What You’re Missing about “Going Viral”
This Changes Everything…
Writers like to believe quality content will naturally rise to the top like cream in coffee.
Sadly, that’s not always the case…
Two other things come into play as to whether something goes viral, which is why “luck” often appears like is involved. In reality, there are 3 ingredients swirling around each other that need to bond for something to go viral.
The three key ingredients for “virality”
It of course does start with content, preferably written in a flow state. But without the right timing and platform, even brilliant content may barely strike a collective chord…
My first clue was when I wrote a piece in August 2021. The piece quickly amassed 20,000 views, before seemingly dropping off the face of the Earth.
Almost a year later in July 2022, I freshly republished the piece in another (similar-sized) publication. It racked up about about 65 views. The difference? Timing.
The story subject was: “How to Fit in Anywhere (even if you’re new).”
People are in a vastly different mindset today. A year ago, many hoped Covid was about to become a thing of the past and were finally getting out for the first time in a while. People actually wanted to “fit in” again…
Fast forward a year, and people are a bit lost and confused today, newly isolated in different ways with a war raging in Europe while inflation, crime and political divide unsettle America…
Today, the “group mind” is focused more on surviving than “fitting in”…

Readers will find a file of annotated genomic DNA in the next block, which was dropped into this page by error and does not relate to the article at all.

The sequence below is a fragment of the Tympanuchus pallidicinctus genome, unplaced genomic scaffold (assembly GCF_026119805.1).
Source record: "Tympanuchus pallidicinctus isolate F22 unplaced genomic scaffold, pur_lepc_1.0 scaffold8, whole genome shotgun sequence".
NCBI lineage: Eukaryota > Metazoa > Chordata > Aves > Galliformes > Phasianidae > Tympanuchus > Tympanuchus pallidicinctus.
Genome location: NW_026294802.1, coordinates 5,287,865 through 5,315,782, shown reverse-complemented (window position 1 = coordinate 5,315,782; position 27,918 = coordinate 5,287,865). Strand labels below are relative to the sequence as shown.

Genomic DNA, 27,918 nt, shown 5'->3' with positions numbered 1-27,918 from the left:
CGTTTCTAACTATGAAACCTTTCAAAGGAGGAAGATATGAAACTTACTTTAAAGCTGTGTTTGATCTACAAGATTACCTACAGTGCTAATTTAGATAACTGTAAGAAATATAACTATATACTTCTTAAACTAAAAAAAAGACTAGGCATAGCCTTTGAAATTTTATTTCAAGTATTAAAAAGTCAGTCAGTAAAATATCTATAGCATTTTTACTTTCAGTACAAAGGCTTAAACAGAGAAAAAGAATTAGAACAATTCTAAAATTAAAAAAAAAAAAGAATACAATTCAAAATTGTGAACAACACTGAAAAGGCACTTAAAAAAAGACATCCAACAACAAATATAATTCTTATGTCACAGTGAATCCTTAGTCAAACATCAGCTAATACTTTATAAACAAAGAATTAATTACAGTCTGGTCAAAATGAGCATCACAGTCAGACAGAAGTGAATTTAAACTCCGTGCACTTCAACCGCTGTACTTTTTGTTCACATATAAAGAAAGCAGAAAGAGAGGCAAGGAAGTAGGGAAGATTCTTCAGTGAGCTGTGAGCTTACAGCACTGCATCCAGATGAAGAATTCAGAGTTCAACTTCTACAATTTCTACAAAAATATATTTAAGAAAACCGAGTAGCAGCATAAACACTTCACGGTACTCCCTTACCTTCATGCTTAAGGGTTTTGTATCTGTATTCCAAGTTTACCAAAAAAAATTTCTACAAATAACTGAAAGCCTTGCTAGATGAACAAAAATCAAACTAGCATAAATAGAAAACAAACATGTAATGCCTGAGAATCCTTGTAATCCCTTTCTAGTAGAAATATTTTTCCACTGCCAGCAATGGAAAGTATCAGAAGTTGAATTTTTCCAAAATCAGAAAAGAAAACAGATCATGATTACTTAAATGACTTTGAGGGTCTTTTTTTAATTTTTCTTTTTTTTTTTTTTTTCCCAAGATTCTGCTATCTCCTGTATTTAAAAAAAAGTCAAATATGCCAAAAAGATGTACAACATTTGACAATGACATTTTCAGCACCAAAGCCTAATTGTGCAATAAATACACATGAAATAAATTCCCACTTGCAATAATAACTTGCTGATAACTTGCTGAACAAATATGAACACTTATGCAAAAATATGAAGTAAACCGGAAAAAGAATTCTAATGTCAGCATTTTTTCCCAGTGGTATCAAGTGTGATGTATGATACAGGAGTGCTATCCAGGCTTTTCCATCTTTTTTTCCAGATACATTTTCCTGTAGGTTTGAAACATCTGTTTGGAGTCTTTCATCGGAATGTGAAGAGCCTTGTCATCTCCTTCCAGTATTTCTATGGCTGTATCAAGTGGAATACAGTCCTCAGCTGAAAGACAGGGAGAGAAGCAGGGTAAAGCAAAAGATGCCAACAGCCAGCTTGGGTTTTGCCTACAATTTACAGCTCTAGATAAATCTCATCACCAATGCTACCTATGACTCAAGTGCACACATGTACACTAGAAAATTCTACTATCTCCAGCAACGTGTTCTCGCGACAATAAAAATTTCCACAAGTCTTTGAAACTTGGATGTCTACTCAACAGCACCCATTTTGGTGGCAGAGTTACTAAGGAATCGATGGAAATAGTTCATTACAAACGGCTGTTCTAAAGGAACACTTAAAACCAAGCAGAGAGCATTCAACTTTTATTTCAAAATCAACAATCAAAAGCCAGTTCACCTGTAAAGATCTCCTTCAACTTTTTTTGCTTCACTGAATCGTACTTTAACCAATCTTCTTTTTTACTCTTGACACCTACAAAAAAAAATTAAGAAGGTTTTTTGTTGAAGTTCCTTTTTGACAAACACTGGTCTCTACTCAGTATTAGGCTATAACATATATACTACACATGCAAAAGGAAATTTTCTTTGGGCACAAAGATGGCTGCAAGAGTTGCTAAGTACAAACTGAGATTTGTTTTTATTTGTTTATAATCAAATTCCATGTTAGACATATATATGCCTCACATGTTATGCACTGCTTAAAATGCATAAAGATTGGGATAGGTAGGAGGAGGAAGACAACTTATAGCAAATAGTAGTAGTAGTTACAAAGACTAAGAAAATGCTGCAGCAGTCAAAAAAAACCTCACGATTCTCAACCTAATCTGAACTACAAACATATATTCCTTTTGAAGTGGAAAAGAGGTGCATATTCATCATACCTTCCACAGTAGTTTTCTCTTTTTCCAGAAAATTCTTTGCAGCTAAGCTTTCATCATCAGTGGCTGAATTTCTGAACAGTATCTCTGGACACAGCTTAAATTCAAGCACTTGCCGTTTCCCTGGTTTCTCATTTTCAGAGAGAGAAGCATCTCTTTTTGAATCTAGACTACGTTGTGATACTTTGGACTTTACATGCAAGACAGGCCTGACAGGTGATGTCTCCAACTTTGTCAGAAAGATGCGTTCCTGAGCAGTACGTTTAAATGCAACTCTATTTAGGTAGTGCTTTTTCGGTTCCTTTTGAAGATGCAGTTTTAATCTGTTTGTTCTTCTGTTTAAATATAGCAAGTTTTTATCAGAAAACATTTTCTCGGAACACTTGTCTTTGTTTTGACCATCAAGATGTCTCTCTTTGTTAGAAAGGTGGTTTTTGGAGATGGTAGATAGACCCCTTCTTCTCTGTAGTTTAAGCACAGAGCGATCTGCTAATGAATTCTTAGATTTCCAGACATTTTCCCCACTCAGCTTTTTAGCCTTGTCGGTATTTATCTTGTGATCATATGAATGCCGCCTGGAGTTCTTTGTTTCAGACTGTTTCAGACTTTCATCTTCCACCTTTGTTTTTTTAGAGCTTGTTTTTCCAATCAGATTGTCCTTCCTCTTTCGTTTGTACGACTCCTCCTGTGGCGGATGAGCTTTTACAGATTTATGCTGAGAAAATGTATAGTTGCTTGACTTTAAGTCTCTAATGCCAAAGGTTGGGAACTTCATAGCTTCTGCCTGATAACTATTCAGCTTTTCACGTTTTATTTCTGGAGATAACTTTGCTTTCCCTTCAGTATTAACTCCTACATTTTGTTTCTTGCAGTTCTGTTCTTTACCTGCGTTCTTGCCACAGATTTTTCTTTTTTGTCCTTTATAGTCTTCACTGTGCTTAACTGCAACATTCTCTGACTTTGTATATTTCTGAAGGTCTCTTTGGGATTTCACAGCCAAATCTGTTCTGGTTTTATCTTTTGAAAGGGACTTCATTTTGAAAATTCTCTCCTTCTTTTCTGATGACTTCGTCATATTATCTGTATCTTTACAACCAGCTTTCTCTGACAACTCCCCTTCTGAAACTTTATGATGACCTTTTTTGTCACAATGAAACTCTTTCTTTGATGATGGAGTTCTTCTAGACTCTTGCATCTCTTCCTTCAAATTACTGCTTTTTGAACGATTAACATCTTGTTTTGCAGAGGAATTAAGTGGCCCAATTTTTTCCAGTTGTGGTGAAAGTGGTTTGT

The same content welcomed a year ago was all but ignored this year.
“How to fit in anywhere” might better perform today as “How to survive anywhere.”
Aside from content and timing, the other key ingredient is the platform where the content appears. Medium? Twitter? Youtube?
The prolific writings of Tim Denning first revealed to me this concept, and since I realized it’s one of the greatest factors in how content is received.
The zeitgeist, or vibe, on Twitter is vastly different than Facebook… Facebook is different than Instagram (even though they’re both owned by Meta … sigh). And TikTok is a different beast than YouTube, even though they’re both feeding videos to the masses.
As an example of how much platform makes a difference, I once made a video describing concepts of how energy works in Qigong. The video somehow amassed 200,000 views on TikTok.
So, I posted the same video over on a Qigong Facebook Group for the hundreds of people interested in the practice, yet the video was barely noticed and garnered around 30 views.
My only explanation is that the first platform had younger viewership who were less informed about such topics. Either way, platform matters … big time. And had I only posted the video on Facebook, I would’ve missed the large audience on another platform.
In the end…
Quality content shines when it resonates with the “vibe” of the platform and “collective consciousness” of the times. As for “luck,” that seems to arrive with less thinking and more action, until a momentum builds that carries us away into the flow of what we’re doing. ✨